What’s More Dangerous: Marijuana or Alcohol? A New Freakonomics Radio Podcast

Imagine a fantasy world that’s exactly as the world is today except that two things are missing: alcohol and marijuana. And then imagine that tomorrow, both of them are discovered. What happens now? How are each of them used – and, perhaps more importantly, regulated? How would we weigh the relative benefits and costs of alcohol versus marijuana?

That’s the topic of our latest podcast, “What’s More Dangerous: Marijuana or Alcohol?” (You can subscribe to the podcast at iTunes, get the RSS feed, or listen via the media player above. You can also read the transcript, which includes credits for the music you’ll hear in the episode.) Read More »



“If Mayors Ruled the World”: A New Freakonomics Radio Podcast

Our latest Freakonomics Radio episode is called “’If Mayors Ruled the World.’” (You can subscribe to the podcast at iTunes, get the RSS feed, or listen via the media player above. You can also read the transcript, which includes credits for the music you’ll hear in the episode.)

The episode expands on an idea from political theorist Benjamin Barber, whose latest book is called If Mayors Ruled the World: Dysfunctional Nations, Rising Cities. Barber argues that cities are paragons of good governance – compared at least to nation-states – and that is largely due to their mayors. Mayors, Barber argues, are can-do people who inevitably cut through the inertia and partisanship that can plague state and federal governments. To that end, Barber would like to see a global “Parliament of Mayors,” to help solve the kind of big, borderless problems that national leaders aren’t so good at solving. Read More »



How to Make People Quit Smoking: A New Freakonomics Radio Podcast

Our latest Freakonomics Radio episode is called “How to Make People Quit Smoking.” (You can subscribe to the podcast at iTunes, get the RSS feed, or listen via the media player above. You can also read the transcript, which includes credits for the music you’ll hear in the episode.) The gist: the war on cigarettes has been fairly successful in some places. But 1 billion humans still smoke — so what comes next?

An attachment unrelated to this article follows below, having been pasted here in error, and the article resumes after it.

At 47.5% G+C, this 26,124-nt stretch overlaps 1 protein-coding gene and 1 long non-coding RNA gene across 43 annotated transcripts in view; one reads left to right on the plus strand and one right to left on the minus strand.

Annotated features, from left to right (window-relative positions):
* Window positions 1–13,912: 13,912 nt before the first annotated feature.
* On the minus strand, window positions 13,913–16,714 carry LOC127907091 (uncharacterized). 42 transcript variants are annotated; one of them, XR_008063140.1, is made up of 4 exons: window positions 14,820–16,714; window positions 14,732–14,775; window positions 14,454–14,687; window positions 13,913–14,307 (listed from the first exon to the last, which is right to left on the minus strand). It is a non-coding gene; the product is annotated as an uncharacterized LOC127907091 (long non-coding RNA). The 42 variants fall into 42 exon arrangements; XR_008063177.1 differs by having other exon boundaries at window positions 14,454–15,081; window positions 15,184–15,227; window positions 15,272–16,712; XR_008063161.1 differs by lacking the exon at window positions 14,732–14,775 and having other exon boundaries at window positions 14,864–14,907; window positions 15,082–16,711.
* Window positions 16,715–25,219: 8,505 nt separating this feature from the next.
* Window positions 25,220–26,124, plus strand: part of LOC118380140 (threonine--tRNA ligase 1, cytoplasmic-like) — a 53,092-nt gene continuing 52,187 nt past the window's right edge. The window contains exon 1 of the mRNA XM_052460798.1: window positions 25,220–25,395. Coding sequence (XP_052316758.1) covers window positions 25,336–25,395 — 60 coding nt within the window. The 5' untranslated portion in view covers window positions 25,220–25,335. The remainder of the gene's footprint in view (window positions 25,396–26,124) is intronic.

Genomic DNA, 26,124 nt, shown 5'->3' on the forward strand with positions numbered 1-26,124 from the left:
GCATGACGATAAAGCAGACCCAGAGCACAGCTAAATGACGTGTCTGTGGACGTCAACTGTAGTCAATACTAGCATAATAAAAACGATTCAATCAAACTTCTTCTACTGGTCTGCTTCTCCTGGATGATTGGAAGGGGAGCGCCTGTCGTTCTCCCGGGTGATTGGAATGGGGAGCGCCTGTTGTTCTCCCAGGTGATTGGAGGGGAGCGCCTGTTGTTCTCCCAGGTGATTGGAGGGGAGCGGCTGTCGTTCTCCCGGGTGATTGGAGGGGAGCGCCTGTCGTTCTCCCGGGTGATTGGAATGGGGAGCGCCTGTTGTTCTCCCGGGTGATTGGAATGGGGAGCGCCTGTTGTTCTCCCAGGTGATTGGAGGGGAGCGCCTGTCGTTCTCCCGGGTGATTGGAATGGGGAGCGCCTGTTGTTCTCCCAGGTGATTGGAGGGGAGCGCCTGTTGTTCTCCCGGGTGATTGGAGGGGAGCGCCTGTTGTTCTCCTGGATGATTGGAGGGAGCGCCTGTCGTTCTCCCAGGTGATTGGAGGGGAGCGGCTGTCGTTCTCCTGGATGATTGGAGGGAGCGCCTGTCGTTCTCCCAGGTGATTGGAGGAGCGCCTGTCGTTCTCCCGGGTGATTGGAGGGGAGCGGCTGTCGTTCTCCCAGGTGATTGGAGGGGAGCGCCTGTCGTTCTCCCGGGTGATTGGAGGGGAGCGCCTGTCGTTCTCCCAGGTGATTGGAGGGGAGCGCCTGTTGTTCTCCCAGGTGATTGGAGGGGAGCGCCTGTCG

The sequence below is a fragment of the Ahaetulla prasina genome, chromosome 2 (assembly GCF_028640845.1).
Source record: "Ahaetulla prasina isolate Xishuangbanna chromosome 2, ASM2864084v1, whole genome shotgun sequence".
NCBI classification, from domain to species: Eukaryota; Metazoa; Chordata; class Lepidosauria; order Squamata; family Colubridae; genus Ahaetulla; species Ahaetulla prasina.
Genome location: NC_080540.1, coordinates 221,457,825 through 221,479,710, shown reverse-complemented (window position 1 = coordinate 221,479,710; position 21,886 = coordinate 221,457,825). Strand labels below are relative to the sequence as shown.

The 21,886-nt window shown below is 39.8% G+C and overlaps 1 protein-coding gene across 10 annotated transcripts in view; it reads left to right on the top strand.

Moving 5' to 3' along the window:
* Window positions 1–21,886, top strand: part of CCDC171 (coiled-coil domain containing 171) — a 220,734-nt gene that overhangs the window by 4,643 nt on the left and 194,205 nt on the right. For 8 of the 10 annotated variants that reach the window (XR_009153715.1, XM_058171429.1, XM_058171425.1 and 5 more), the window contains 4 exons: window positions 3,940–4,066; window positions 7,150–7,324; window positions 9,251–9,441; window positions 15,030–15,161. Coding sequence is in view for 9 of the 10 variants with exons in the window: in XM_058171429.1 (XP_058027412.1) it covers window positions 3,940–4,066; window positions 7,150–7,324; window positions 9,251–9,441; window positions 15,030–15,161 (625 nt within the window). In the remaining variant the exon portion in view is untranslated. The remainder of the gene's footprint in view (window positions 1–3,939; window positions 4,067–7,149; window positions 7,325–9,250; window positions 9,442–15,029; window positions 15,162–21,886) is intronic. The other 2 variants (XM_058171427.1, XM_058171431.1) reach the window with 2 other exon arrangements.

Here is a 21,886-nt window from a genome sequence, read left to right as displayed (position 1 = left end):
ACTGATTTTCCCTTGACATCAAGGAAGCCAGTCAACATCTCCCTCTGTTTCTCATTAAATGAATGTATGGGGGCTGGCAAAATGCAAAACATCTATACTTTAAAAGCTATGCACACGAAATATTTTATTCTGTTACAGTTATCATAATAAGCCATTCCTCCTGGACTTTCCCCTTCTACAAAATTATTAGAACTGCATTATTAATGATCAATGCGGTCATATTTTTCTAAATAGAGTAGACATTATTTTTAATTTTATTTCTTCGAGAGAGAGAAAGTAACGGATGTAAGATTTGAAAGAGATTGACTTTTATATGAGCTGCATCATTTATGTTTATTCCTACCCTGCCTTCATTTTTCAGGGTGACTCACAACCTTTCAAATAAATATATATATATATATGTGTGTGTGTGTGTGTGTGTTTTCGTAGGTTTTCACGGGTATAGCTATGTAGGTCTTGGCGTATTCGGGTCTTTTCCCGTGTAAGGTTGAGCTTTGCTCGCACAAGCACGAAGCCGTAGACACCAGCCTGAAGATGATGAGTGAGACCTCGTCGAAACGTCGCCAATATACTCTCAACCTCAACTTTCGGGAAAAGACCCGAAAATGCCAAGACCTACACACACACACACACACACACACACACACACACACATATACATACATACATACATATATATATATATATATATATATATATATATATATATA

In the U.S., roughly 70 percent of smokers say they want to quit. But when they try, some 90 percent of them fail. So what does get people to smoke less? Something must be working: the smoking rate in the U.S. has fallen by more than half.

Kenneth Warner, an economist at the University of Michigan School of Public Health, has been doing tobacco-policy research since the 1970’s. One of the most powerful smoking deterrents, he says, is making cigarettes more expensive. Read More »



Why Everybody Who Doesn’t Hate Bitcoin Loves It: A New Freakonomics Radio Podcast

After being bombarded by email requests for months, Freakonomics Radio has finally caved and made an episode about Bitcoin. It’s called “Why Everybody Who Doesn’t Hate Bitcoin Loves It.” (You can download/subscribe at iTunes, get the RSS feed, or listen via the media player above. You can also read the transcript, which includes credits for the music you’ll hear in the episode.) The gist: thinking of Bitcoin as just a digital currency is like thinking about the Internet as just e-mail. Its potential is much more exciting than that.

Bitcoin is often described as “virtual gold” — as well as everything from a “bubble” to a “Ponzi scheme” to “a haven for individuals to buy black market items.” But what excites some people, like Silicon Valley veteran Marc Andreessen, is Bitcoin’s potential as a new technology that could underlie any number of transactions, well beyond the simple swapping of currency. Read More »